HOA Liens Reign Supreme Under Nevada’s Interpretation of the Uniform Common Interest Ownership Act

Nevada is one of many states that adopted some iteration of the Uniform Common Interest Ownership Act, an act designed in part to aid homeowners’ associations (“HOAs”) in recovering delinquent fees from their members. As codified in Nevada under NRS Chapter 116, Nevada law affords HOAs a super-priority lien for nine months worth of unpaid fees and maintenance charges. 

While an HOA lien arising after a lender’s deed of trust is recorded has priority over a first mortgage, courts in Nevada have been split as to whether this super-priority lien simply establishes a priority of payment, or whether foreclosure of an HOA lien can actually extinguish a lender’s statutorily subordinated deed of trust. Compare 7912 Limbwood Court Trust v. Wells Fargo Bank, N.A., 979 F.Supp.2d 1142 (D. Nev. 2013) (“[A] foreclosure sale on the HOA super-priority lien extinguishes all junior interests, including the first deed of trust.”) with Bayview Loan Servicing, LLC v. Alessi & Koenig, LLC, 962 F.Supp.2d 1222 (D. Nev. 2013) (“The super-priority amount [of an HOA lien] is senior to an earlier-recorded first mortgage upon its own foreclosure, but it is in parity with an earlier-recorded first mortgage with respect to extinguishment, i.e., the foreclosure of neither extinguishes the other.”).  In its recent decision in SFR Investments Pool I, LLC v. U.S. Bank, 334 P.3d 408 (Nev. 2014), the Nevada Supreme Court put the debate to rest, holding that foreclosure of an HOA super-priority lien does indeed extinguish a lender’s deed of trust.

In SFR Investments, a homeowner who was delinquent on his HOA dues defaulted on his mortgage.  Prior to the default, the mortgagee recorded a first deed of trust on the property that secured a debt of nearly $900,000, and the HOA recorded a lien against the property for approximately $1,200. Both the lender and the HOA pursued nonjudicial foreclosure of their liens.  Before the lender’s sale went forward, the HOA completed a foreclosure sale through which SFR Investments purchased the property for a mere $6,000.  SFR Investments then filed a suit to enjoin the lender’s sale and to quiet title.  The trial court dismissed the suit, reasoning that in the absence of a judicial foreclosure, a first deed of trust cannot be extinguished by foreclosure of a super-priority HOA lien.  The Nevada Supreme Court reversed and vacated the trial court’s order denying a preliminary injunction.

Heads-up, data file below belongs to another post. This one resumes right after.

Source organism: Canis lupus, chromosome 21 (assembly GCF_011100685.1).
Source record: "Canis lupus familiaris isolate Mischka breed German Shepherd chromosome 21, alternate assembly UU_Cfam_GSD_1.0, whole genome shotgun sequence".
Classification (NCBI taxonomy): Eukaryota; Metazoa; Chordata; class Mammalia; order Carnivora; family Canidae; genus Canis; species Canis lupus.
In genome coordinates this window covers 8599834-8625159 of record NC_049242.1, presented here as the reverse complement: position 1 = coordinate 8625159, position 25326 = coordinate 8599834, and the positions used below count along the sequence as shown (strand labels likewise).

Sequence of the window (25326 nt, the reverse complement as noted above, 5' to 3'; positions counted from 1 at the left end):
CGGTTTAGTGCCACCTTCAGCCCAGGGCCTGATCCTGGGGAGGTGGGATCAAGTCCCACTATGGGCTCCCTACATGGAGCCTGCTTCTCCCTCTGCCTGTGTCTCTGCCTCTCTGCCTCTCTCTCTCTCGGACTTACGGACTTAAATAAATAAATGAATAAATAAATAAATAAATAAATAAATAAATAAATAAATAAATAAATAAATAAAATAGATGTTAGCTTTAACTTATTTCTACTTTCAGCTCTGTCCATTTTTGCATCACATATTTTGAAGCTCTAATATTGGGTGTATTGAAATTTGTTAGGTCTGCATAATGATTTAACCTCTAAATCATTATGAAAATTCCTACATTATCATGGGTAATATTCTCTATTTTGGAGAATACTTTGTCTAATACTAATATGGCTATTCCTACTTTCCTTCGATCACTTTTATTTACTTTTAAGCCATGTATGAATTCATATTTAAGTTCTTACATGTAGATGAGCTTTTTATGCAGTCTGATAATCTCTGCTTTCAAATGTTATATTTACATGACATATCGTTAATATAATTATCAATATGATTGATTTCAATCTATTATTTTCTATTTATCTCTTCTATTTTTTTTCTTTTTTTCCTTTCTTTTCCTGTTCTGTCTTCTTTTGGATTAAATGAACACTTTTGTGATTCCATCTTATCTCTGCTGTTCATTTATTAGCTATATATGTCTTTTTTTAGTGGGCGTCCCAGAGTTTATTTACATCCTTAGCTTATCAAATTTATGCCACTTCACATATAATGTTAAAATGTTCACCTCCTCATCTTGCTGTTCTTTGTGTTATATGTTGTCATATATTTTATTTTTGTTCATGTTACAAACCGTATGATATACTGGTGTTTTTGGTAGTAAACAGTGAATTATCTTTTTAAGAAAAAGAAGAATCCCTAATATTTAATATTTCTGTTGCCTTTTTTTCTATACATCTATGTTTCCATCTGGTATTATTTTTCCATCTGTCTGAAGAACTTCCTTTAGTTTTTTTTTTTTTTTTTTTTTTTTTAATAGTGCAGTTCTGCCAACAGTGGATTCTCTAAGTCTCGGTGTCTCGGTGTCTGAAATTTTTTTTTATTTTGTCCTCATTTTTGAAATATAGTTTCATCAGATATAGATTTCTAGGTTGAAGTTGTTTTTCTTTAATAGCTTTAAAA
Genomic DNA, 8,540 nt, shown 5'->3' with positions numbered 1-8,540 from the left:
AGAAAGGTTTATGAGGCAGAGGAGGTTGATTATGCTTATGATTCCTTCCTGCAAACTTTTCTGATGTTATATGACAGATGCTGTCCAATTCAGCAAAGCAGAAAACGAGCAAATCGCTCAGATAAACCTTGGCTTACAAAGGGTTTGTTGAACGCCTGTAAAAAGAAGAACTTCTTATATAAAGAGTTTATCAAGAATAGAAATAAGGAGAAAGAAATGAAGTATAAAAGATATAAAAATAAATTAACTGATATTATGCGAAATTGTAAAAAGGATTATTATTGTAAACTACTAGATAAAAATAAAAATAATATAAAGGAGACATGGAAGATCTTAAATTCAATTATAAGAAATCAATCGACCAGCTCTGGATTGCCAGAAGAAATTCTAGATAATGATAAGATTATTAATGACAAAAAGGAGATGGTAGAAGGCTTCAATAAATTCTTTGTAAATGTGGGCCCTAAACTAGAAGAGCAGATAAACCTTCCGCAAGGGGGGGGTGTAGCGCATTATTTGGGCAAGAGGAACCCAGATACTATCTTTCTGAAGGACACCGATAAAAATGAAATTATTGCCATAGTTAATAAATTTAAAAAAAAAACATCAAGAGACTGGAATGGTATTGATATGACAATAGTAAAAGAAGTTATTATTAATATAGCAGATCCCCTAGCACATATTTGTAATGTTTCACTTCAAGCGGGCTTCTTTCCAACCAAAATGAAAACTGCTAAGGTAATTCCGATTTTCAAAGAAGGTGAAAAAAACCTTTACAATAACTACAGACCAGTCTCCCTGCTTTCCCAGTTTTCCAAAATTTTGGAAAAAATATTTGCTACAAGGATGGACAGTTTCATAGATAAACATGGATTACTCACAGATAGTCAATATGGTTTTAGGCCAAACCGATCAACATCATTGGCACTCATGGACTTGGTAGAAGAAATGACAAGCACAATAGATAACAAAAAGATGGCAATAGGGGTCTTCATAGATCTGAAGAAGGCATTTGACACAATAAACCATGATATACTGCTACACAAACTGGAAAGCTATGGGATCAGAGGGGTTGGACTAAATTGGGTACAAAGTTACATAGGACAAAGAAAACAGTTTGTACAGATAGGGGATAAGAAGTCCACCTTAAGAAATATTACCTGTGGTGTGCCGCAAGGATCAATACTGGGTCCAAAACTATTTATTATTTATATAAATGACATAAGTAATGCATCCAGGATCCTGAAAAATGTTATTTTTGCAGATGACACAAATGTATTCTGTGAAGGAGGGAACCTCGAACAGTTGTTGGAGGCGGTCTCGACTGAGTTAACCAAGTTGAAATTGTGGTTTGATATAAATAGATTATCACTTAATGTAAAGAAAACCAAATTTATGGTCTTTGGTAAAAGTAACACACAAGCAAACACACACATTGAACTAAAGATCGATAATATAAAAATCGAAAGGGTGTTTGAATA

In so doing, the Nevada Supreme Court found that the plain language of the uniform act “establishes a true priority lien” and, in accordance with the statutory language and general foreclosure principles, “its foreclosure will extinguish the first deed of trust.”  The court also determined that an HOA may pursue either judicial foreclosure, (i.e., a foreclosure accomplished through a court action), or nonjudicial foreclosure, (i.e., a foreclosure accomplished out of court generally through a trustee’s sale). The majority overruled the lender’s due process challenge to the adequacy of the notice provisions applicable in the context of a nonjudicial foreclosure of an HOA lien, noting that the notice of default and sale requirements under NRS Chapter 116 only require notice to be given to lenders that notify the HOA of their security interest, and do not require the content of such notices to specify that a super-priority lien is involved or the amount of the lien.  Notably, the Nevada Supreme Court did not reach the issue of whether the foreclosure sale could be voided as commercially unreasonable.

Many have characterized the central holding of SFR Investments — that an HOA lien foreclosure can extinguish a mortgage — as having potentially staggering consequences for the lending industry.  From the perspective of the Nevada Supreme Court, however, the fix is an easy one for lenders.  Indeed, the Nevada court’s ruling only requires lenders to monitor HOA assessments and pay them where necessary to protect their security interests. Nonetheless, the decision could lead to a change in lending practices in Nevada (and other states that have similarly adopted the uniform act) and a tightening of the credit market as lenders adjust for additional risk to their security interests.

 

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